So, anyway, this is why I care (and why you should too)

Reasons to be cheerful. part 3

It's not very often that I have a good word to say for Britain's coalition government, but this is terrific news and long overdue:

"I am delighted to confirm that early next year, this Government will begin a formal consultation on equal civil marriage for same-sex couples," she [equalities minister Lynne Featherstone] said. "This would allow us to make any legislative changes before the end of this Parliament.

Sadly, it's not a done deal, as the consultation process will undoubtedly bring forth attempts to wreck or neuter any legislation from the usual pious bunch of sour-faced, busy-body killjoys determined to frustrate a thoroughly benign measure that would bring happiness to those affected without doing the slightest harm to anybody else.

Apparently, David Cameron is backing the change (I'll give him the benefit of the doubt and assume that he really means this and isn't just parroting something his SPADS have told him about changing British social attitudes). The Tories may have a dismal record on economic inequality, but when it comes to prejudice against minority groups, boy, they've come along way since Section 28.

Friday, 16 September 2011

Reasons to be cheerful. part 2

 I was going to move on, but I can't resist going back to this old lament from James Delingpole and squeezing the last drop of good cheer from it:

It is extremely unlikely that a Tea Party movement could ever take off in Britain: the main reason being that, unlike in the US, the British simply lack the political vocabulary and intellectual building blocks to demand one.

On Monday, CNN journalist Wolf Blitzer asked Tea Party presidential candidate Ron Paul what should happen to a 30-year-old uninsured man who needs expensive medical care. Should the state pay his bills? Paul replied:

That's what freedom is all about: taking your own risks. This whole idea that you have to take care of everybody —

He never finished his point, being drowned out by the approving cheers and whoops of the Tea Party faithful in the audience.

Kent Snyder could have finished his point for him. Snyder was a volunteer who eventually became a campaign manager for Ron Paul’s previous presidential bid in 2008.  “It was Kent more than anyone else who encouraged and pushed Ron to run for president,” said a Ron Paul spokesperson.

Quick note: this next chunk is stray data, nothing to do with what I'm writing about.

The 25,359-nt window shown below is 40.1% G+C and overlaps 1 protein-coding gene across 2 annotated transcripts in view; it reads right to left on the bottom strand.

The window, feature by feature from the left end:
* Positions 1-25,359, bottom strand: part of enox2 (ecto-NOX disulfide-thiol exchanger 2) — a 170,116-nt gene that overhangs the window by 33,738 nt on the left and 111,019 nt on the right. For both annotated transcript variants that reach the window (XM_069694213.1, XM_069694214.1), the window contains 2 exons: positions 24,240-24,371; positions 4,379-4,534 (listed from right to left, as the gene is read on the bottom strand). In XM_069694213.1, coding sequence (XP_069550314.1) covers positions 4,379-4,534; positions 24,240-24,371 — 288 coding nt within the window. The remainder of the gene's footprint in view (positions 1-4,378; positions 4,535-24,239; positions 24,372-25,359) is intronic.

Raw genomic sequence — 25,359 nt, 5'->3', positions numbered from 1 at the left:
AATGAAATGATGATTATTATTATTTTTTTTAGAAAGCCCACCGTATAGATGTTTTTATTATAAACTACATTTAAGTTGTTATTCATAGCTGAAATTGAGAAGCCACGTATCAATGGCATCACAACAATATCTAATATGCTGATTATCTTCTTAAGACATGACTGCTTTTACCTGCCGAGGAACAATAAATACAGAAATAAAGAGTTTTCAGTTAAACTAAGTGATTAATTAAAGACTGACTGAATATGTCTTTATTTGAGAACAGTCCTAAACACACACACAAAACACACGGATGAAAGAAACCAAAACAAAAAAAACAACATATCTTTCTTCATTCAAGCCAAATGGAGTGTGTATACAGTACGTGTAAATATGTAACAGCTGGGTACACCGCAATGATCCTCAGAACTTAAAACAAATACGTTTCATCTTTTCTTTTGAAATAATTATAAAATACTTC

Kent Snyder caught pneumonia during Paul's 2008 campaign. On June 26, 2008 he died from complications from his pneumonia, but not before running up a $400,000 in medical bill. He didn't have health insurance. His family couldn't pay the bill and it was left to an on line campaign by friends to pay off his debt to his health care providers.

Even with the National Health Service in the tender care of the Tories, such a thing couldn't happen in Britain, at least for the foreseeable future.  The British simply lack the political vocabulary and intellectual building blocks to demand such things and I, for one, am very, very grateful that we do lack them.

Thursday, 15 September 2011

What's wrong with this picture?

Every so often you come across something so elegantly, concisely, perfectly wrong that it's like a tiny acidental poem. Think of this as your fail haiku for today:

My boss was tired of our wire cutters getting stolen. I'm not sure this will solve it.


Tuesday, 13 September 2011


I had a bit of a grumble recently about independent fee-paying schools in England and Wales being able to define themselves as "charities" and bag a nice little subsidy from the sort of ordinary tax payers who will never be rich enough to have a hope sending their own kids to a private school. It's interesting to get a bit of historical perspective here and remember that our "public" schools started off as perfectly respectable charities in the sense that any reasonable person would understand. They were, after all, first established to provide a free education for children of the poor.